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Second year BA studies in English (2005)

| The second-year programme | BA second year autumn semester | BA second year spring semester | Summary of the second-year BA programme | Essays | Plagiarism | Epreuves
 

Congratulations on surviving your first year!

Here is your guide to the second year. Please read it carefully and refer to it regularly. It is updated whenever necessary.

The second-year programme

In your second year you have fewer classroom hours than in the first. To gain your credits you must attend one group of each of the courses listed on the next two pages. (N.B. For the medieval language and literature, you must follow the one-hour course and one of the one-hour accompanying workshops in the autumn semester.)

Assessment and validation

Each course is assessed and validated in a different way. Your teachers will inform you of how you should proceed to satisfy their requirements, and as you complete them, they will enter the information into the Faculty computer. You can view your academic record through my.unil.

A Faculty exam

At the end of the year, you have to take a two-hour épreuve in a field of your choice: medieval literature, English linguistics, or modern literature based on the explication de textes seminars from either the autumn or spring semester.

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BA second year autumn semester

BA/12-DB05

Exploration: Medieval English (IMLL2) 2h/week

Choose from one of the four offered seminars. Please note that Exploration (formerly named IMLL2) is offers 3 seminars in the Autumn and 1 in the Spring but that you may freely choose which one to attend.

BA/12-DB06

Introduction to Diachronic Linguistics (IDL) 2h/week

Textbook: Herbert Schendl, Historical Linguistics. (Oxford University Press, 2001)

BA/12-DB07

English Literature Survey: introduction to modern literature (ELS2) 2h/week

Textbook: The Norton Anthology of English Literature, Vol. 2 (8th ed., 2006)

BA/12-DB07

Explication de textes (ET) 2h/week

Join at least one group and remain with it throughout the semester.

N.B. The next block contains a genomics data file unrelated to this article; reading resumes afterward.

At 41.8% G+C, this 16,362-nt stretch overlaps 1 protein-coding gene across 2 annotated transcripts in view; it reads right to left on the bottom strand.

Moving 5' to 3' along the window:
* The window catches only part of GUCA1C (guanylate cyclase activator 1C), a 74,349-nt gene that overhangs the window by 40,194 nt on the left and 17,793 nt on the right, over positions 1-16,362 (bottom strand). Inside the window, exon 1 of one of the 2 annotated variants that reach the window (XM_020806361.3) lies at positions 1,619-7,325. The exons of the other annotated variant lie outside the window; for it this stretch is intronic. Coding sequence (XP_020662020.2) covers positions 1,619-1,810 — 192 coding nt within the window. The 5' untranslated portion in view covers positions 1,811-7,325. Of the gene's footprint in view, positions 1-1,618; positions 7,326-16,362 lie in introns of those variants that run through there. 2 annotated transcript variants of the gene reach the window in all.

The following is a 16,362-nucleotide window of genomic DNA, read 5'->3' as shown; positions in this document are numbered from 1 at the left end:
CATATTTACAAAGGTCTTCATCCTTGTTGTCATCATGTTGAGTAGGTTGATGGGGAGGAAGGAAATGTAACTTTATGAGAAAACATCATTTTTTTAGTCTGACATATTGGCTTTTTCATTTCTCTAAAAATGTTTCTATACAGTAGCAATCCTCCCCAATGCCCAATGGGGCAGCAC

Follow the link below to sign up for the seminar(s) of your choice.

BA second year spring semester

BA/12-DB06

Synchronic Linguistics (SL) 2h/week

Join one group and remain with it throughout the semester.
Please click here to read the requirements for seminars in English linguistics.

BA/12-DB08

Lecture course 2h/week

Introduction to English poetry

You must demonstrate familiarity with the content of this course in both your explication seminar and at the written explication épreuve.

BA/12-DB08

Explication de textes (ET) 2h/week

Join at least one group and stay with it for the semester. The choice of ET group is free.

Summary of the second-year BA programme

Autumn Spring Requirements Validation Credits
IMLL21,2   translation, commentary, essay mid-term evaluation and essay 5
         
IDL   active attendance test 5
  SL2 essay and oral contribution based on the work presented  
         
ET2   essay based on the work presented 5
ELS23   active attendance test  
         
  ET2 essay or oral presentation based on the work presented 5
  Lecture3 active attentance in the explication seminars  
  1. IMLL2 is offered in the autumn only. Class size for seminars will be limited to 30.
  2. At the end of the year you take a 2-hour épreuve in one of these fields.
  3. If you take the explication de textes as an épreuve, you will have to demonstrate familiarity with these courses at the épreuve.

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Essays

Different literature seminars will have different requirements - some teachers will require you to write an essay in order to pass the course, and others may give you a choice between an oral presentation and an essay. You should make sure that over the year you have written at least one essay in the context of modern English literature or American literature (depending on the seminars you choose, you may well write more than one essay).